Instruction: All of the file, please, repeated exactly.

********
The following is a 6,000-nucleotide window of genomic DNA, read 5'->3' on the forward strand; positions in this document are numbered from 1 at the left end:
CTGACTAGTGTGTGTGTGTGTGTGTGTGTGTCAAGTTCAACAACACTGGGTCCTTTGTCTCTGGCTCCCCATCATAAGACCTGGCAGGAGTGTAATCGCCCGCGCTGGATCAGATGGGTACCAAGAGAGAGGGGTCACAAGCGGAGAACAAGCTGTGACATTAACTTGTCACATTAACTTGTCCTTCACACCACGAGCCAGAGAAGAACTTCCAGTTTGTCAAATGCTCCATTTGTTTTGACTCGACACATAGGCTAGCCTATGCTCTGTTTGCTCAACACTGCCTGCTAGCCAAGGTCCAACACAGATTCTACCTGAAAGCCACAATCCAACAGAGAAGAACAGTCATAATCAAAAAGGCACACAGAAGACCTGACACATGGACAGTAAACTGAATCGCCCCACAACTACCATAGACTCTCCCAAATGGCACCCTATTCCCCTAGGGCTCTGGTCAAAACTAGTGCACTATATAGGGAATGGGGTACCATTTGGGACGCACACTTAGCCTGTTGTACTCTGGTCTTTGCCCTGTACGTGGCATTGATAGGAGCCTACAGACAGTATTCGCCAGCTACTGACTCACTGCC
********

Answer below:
The following is a 6,000-nucleotide window of genomic DNA, read 5'->3' on the forward strand; positions in this document are numbered from 1 at the left end:
CTGACTAGTGTGTGTGTGTGTGTGTGTGTGTCAAGTTCAACAACACTGGGTCCTTTGTCTCTGGCTCCCCATCATAAGACCTGGCAGGAGTGTAATCGCCCGCGCTGGATCAGATGGGTACCAAGAGAGAGGGGTCACAAGCGGAGAACAAGCTGTGACATTAACTTGTCACATTAACTTGTCCTTCACACCACGAGCCAGAGAAGAACTTCCAGTTTGTCAAATGCTCCATTTGTTTTGACTCGACACATAGGCTAGCCTATGCTCTGTTTGCTCAACACTGCCTGCTAGCCAAGGTCCAACACAGATTCTACCTGAAAGCCACAATCCAACAGAGAAGAACAGTCATAATCAAAAAGGCACACAGAAGACCTGACACATGGACAGTAAACTGAATCGCCCCACAACTACCATAGACTCTCCCAAATGGCACCCTATTCCCCTAGGGCTCTGGTCAAAACTAGTGCACTATATAGGGAATGGGGTACCATTTGGGACGCACACTTAGCCTGTTGTACTCTGGTCTTTGCCCTGTACGTGGCATTGATAGGAGCCTACAGACAGTATTCGCCAGCTACTGACTCACTGCC